Harin: Well, having something in your portfolio that’s going to appreciate when the market goes down is really important. Historically, that’s been fixed income. Sometimes it’s been gold. Those two things aren’t working right now—fixed income for obvious reasons. So, I think having a short position in your portfolio is important, but also having a short position that is cost effective. If you short by buying puts, for example, that’s very expensive. That’s going to reduce the return of your portfolio, even though it reduces the volatility. Shorting something like high beta securities is something that’s very good to do because high beta securities underperformed the market. So, it’s not going to be the cost to your portfolio. It’s going to be a creative to return, but it’s going to reduce volatility dramatically. So, I think there are two things you need to be effective. One is it’s got to appreciate when the market goes down, but it also has to have a positive expected return. And I think shorting high beta securities ticks the box on both those dimensions. But it’s something I think everybody needs to think about as a way of protecting their portfolio.

James: Something that takes a fair amount of skill to implement. Can you tell us more about how you’re able to identify these short candidates?

Harin: So, there’s two ways to do it. One is to do it by picking individual stocks. It’s something that takes a lot of research, takes a lot of risk management to rebalance the position. But you can do this by, for example, shorting a high beta ETF (exchange-traded fund). So, there are several high beta ETFs that shorting an ETF is actually something that’s quite easy to do, and when including that in your portfolio, you’ll find it really helps offset some of the losses you see in your portfolio. For an individual or for an advisor who has a diversified portfolio and doesn’t want to spend a lot of time in portfolio construction, I tell them to look at an ETF solution. For somebody else, I would say look at high beta, betas of stocks that are easy to obtain, but also think about the other tilts in your portfolio. Not only do you want to short high beta, you also want to short securities that have poor fundamentals, have poor quality, have poor momentum. And if you use all these screens, you’ll find that you can build a short portfolio that’s going to underperform the market. So, it’ll be creative to return and reduce volatility at the same time.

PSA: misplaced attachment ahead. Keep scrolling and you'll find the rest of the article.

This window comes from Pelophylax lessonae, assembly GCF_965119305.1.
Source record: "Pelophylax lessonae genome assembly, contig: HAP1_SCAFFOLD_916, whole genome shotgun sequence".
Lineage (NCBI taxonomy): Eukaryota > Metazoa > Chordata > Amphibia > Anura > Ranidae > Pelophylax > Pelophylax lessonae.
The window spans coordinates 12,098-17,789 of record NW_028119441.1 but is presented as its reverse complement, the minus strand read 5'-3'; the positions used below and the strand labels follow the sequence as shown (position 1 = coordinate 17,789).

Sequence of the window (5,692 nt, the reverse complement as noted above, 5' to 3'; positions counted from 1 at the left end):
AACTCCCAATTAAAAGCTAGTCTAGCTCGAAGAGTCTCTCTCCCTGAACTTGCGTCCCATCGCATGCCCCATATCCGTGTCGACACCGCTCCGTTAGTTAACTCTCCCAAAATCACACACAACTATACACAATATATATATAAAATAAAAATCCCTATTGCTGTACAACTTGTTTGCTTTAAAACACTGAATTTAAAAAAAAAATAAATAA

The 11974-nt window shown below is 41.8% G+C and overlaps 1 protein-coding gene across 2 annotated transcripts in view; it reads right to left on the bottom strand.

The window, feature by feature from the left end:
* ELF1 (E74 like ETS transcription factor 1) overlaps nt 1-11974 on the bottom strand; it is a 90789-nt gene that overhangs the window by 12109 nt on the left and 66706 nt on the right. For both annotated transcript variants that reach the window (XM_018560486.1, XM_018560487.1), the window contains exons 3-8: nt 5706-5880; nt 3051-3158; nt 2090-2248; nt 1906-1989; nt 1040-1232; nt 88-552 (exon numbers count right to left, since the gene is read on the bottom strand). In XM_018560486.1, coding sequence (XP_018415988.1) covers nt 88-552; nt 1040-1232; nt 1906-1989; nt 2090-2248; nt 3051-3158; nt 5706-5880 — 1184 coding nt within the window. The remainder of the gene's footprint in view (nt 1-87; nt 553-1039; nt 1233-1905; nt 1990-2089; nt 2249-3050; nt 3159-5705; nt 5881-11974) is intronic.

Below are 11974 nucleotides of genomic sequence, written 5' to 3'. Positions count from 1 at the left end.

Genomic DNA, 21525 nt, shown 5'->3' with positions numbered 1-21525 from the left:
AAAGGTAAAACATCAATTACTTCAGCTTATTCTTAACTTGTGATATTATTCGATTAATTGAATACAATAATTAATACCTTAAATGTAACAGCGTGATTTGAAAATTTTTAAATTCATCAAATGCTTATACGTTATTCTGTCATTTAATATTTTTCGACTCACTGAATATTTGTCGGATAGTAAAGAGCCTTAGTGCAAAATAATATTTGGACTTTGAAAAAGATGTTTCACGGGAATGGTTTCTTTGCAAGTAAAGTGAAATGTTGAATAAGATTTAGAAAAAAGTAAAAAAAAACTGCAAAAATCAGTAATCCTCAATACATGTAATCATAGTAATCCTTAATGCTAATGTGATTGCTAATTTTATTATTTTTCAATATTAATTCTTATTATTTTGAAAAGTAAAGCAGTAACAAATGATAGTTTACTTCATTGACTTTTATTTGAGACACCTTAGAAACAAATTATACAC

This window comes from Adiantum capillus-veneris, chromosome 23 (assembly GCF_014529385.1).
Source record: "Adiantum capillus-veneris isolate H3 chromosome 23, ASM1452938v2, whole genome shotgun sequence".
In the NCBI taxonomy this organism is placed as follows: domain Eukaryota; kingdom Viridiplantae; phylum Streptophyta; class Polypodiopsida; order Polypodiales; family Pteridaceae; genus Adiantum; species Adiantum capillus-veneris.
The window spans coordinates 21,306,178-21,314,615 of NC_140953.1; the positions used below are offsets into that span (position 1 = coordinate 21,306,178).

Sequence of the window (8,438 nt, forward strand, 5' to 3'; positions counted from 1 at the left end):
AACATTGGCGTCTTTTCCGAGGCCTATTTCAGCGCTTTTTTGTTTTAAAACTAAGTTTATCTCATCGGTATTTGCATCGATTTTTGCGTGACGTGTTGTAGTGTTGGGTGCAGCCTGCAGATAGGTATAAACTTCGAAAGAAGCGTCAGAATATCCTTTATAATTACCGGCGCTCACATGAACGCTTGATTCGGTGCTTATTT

James: Harin, do you have any parting thoughts for our listeners?

Harin: I do. I would urge people to think about the experience we’ve had in the last three years in that we’ve had three diverse events. We’ve had a pandemic. We’ve had inflation that we couldn’t even imagine would happen. If he told me three years ago that we see double-digit inflation, I wouldn’t have believed you. We are seeing economic and global uncertainty as a result of the issues in Ukraine. So, you’re seeing three different things arrive at your doorstep. And if you look at history, these types of events occur with way more frequency than they did in the first 20 years of the century. And you should be building a portfolio that can be resilient to this type of environment. And that’s what we try to do in all our portfolios.

James: Thank you, Harin. I hope that our listeners can put some of this valuable insight to use as they consider the many alternative playbooks that are at their disposal—particularly right now.

Harin: Thanks for having me, James.

James: Oh, our pleasure. That wraps up this episode of On the Trading Desk®. If you would like to read more market insights and investment perspectives from Allspring Global Investments, you can find them on the firm’s website, allspringglobal.com. To stay connected to On the Trading Desk® and listen to past and future episodes of the program, you can subscribe to the podcast on Apple Podcasts, Spotify, or wherever you get your podcasts. Until next time, I’m James Gudger. Thanks for listening.

 

Disclosure

Diversification does not ensure or guarantee better performance and cannot eliminate the risk of investment losses. Beta measures fund volatility, relative to general market movements. It is a standardized measure of systematic risks in comparison to a specified index. The benchmark beta is 1.00 by definition. Beta is based on historical performance and does not represent future results.

CFA® and Chartered Financial Analyst® are trademarks owned by CFA Institute.

PAR-1022-00269

Leave a Reply

Your email address will not be published.

You might also like: